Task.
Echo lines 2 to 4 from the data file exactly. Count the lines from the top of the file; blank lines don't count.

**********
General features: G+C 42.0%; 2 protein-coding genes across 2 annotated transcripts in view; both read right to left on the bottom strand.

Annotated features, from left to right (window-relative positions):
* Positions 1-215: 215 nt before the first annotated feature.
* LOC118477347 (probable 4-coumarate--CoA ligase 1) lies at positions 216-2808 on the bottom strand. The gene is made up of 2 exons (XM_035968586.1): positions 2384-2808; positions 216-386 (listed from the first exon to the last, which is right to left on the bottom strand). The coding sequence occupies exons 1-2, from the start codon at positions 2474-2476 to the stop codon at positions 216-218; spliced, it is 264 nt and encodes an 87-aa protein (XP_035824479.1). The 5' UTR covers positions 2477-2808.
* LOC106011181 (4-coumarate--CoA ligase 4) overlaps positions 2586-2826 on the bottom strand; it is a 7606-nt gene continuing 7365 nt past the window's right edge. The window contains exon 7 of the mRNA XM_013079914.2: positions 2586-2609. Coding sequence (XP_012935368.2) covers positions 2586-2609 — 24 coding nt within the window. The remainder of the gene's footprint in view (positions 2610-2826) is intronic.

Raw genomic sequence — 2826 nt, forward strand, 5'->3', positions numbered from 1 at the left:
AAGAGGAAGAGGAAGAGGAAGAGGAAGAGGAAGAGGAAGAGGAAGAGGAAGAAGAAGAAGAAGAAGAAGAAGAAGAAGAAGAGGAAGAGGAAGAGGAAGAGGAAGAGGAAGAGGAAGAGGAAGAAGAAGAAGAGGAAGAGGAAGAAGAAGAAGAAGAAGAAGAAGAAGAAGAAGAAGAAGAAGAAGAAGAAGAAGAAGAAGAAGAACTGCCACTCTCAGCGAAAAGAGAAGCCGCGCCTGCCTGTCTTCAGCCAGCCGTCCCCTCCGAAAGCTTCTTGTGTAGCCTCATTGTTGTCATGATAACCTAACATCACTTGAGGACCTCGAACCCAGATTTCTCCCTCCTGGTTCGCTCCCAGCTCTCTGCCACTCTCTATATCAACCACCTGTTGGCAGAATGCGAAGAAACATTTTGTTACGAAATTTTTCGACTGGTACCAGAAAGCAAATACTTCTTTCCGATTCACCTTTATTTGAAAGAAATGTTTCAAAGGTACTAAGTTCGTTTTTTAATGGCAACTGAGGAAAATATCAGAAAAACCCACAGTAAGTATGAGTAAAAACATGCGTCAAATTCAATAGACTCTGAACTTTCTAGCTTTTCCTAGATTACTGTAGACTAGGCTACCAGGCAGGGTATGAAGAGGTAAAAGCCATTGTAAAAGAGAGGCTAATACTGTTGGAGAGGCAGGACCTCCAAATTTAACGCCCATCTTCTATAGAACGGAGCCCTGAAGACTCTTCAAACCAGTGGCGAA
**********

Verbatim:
Annotated features, from left to right (window-relative positions):
* Positions 1-215: 215 nt before the first annotated feature.
* LOC118477347 (probable 4-coumarate--CoA ligase 1) lies at positions 216-2808 on the bottom strand. The gene is made up of 2 exons (XM_035968586.1): positions 2384-2808; positions 216-386 (listed from the first exon to the last, which is right to left on the bottom strand). The coding sequence occupies exons 1-2, from the start codon at positions 2474-2476 to the stop codon at positions 216-218; spliced, it is 264 nt and encodes an 87-aa protein (XP_035824479.1). The 5' UTR covers positions 2477-2808.